We get so caught up in ripping through the layers of wrapping that we miss how carefully and beautifully each layer is wrapped. Getting to the center becomes a tedious chore. Because we know that the gift contains unlimited happiness, we slog on, layer after layer, hoping that the next layer will be the last. Even though we would like to get through all that wrapping, we have other things to do with our lives than unwrap an impossibly concealed treasure.

Fortunately, we got the gift down to a size that we can put it in our pocket and work at it in the few spare moments in our busy schedules and in the middle of the night when we can’t sleep.

Carrying that gift around, however, begins to affect our lives. With unlimited happiness in our pocket, we don’t get so concerned with the ups and downs of our busy lives. Whenever we get overwhelmed and lose touch with love and generosity and gratitude, we can sit down and unwrap a few more layers of our present. That brings us great peace.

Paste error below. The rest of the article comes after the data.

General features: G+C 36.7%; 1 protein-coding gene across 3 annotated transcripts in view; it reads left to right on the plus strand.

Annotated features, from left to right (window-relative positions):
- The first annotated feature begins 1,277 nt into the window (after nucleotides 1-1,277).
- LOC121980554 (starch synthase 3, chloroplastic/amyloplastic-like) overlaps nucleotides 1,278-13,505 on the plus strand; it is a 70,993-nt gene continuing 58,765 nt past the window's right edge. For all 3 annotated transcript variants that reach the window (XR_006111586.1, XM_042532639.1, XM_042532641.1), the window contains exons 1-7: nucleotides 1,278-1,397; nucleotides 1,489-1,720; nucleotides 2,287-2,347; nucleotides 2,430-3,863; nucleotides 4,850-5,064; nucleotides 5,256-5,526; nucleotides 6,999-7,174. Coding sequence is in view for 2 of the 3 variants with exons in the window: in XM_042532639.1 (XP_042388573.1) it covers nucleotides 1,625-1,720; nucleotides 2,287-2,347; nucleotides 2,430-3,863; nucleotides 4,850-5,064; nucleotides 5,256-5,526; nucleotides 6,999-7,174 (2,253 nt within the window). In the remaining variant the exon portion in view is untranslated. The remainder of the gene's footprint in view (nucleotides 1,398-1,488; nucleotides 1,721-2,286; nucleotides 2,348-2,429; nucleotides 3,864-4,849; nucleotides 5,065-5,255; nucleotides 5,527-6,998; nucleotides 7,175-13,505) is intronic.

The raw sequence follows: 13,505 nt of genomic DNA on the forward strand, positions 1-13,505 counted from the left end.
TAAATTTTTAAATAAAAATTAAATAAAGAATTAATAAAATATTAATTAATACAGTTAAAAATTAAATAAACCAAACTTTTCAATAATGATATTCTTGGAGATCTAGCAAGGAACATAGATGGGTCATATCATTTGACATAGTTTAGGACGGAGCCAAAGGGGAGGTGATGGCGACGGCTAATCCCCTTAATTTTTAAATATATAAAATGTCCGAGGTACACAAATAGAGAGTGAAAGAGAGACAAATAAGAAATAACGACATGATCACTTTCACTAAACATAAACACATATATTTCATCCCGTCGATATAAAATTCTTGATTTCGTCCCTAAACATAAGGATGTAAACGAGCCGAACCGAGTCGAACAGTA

Whether or not we ever get to the unlimited happiness at the heart of our gift, depends on how we approach it. When trying to get to the center of the present has filled us to overflowing with gratitude, love and generosity, then naturally, we will give our gift away.

Peace.

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Liberation of Liberation